• Freemason, n. An order with secret rites, grotesque ceremonies and fantastic costumes, which, originating in the reign of Charles II, among working artisans of London, has been joined successively by the dead of past centuries in unbroken retrogression until now it embraces all the generations of man on the hither side of Adam and is drumming up distinguished recruits among the pre-Creational inhabitants of Chaos and Formless Void. The order was founded at different times by Charlemagne, Julius Caesar, Cyrus, Solomon, Zoroaster, Confucious, Thothmes, and Buddha.
    • Friendless, adj. Having no favors to bestow. Destitute of fortune. Addicted to utterance of truth and common sense.
    • Generous, adj. Originally this word meant noble by birth and was rightly applied to a great multitude of persons. It now means noble by nature and is taking a bit of a rest.
    • Genealogy, n. An account of one's descent from an ancestor who did not particularly care to trace his own.
    • Happiness, n. An agreeable sensation arising from contemplating the misery of another.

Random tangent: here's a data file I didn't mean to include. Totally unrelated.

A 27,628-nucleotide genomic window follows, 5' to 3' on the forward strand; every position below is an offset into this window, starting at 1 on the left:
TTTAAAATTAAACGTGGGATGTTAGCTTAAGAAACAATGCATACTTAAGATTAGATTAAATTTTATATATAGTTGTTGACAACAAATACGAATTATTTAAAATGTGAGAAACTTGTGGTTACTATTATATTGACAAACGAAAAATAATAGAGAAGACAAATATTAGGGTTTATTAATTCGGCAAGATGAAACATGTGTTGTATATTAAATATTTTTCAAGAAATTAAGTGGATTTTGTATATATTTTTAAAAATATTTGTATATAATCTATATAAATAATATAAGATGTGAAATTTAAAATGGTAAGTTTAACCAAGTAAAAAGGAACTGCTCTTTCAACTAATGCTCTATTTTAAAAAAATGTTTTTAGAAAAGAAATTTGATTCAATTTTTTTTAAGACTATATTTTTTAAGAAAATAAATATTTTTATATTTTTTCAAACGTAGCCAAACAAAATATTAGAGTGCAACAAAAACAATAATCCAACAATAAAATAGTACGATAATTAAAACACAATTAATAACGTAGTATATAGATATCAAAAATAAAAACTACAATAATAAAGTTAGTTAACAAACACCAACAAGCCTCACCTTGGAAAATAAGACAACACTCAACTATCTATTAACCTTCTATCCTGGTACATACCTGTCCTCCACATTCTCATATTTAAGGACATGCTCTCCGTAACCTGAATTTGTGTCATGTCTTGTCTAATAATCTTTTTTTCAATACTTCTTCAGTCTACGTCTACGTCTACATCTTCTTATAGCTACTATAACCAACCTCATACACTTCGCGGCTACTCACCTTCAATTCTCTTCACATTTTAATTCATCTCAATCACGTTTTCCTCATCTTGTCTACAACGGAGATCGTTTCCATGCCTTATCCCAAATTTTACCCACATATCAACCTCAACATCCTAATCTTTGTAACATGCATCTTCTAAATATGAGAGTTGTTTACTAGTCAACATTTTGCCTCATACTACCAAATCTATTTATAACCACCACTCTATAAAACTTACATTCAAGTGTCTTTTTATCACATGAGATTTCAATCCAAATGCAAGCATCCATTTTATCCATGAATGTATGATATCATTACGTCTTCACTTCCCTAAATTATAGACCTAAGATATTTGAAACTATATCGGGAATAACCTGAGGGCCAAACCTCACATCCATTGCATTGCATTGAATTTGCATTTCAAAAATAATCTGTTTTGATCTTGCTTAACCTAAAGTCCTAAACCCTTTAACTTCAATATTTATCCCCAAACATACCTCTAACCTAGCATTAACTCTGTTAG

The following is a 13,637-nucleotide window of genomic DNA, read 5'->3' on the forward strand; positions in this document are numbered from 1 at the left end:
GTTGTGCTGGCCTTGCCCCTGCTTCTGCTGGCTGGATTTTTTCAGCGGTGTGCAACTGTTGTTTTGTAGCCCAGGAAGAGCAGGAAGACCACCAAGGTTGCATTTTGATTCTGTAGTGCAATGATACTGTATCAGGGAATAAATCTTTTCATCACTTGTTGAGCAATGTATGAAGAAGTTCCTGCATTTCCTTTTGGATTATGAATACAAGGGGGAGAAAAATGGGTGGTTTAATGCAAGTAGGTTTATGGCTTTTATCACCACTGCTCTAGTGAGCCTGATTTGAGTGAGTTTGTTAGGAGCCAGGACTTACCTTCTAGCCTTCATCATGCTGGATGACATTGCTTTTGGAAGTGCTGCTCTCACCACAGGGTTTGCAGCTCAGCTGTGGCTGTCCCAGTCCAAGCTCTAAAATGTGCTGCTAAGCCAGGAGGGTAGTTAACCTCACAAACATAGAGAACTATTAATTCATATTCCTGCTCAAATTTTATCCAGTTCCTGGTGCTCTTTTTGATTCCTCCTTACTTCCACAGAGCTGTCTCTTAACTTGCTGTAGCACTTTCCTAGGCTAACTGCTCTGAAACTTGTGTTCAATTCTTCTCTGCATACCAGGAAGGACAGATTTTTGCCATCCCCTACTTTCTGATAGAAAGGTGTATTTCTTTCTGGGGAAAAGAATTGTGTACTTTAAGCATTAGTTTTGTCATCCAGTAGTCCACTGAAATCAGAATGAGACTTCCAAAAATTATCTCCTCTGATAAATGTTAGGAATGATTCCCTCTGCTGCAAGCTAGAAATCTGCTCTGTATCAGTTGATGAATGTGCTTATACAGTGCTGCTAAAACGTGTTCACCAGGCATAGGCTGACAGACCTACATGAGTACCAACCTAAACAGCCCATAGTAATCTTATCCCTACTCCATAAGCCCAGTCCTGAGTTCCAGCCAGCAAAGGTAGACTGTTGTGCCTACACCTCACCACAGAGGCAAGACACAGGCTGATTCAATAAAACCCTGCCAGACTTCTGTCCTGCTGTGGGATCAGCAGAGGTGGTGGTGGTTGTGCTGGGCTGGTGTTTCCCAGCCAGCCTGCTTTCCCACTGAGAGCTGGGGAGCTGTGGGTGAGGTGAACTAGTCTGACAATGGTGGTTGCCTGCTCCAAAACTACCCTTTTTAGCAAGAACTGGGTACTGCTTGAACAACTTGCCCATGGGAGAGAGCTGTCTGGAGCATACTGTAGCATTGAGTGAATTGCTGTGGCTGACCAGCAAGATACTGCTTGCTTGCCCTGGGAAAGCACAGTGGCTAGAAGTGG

• Helpmate, n. A wife, or bitter half.
    • Hers, pron. His.
    • Idiot, n. A member of a large and powerful tribe whose influence in human affairs has always been dominant and controlling. The Idiot's activity is not confined to any special field of thought or action, but 'pervades and regulates the whole.' He has the last word in everything; his decision is unappealable. He sets the fashions and opinion of taste, dictates the limitations of speech and circumscribes conduct with a dead-line.
    • Infancy, n. The period of our lives when, according to Wordsworth, 'Heaven lies about us.' The world begins lying about us pretty soon afterward.
    • In'ards, n. pl. The stomach, heart, soul, and other bowels.
    • Insurrection, n. An unsuccessful revolution. Disaffection's failure to substitute misrule for bad government.
    • Justice, n. A commodity which in a more or less adulterated condition the State sells to the citizen as a reward for his allegiance, taxes and personal service.
    • Kilt, n. A costume sometimes worn by Scotchmen [sic] in America and Americans in Scotland.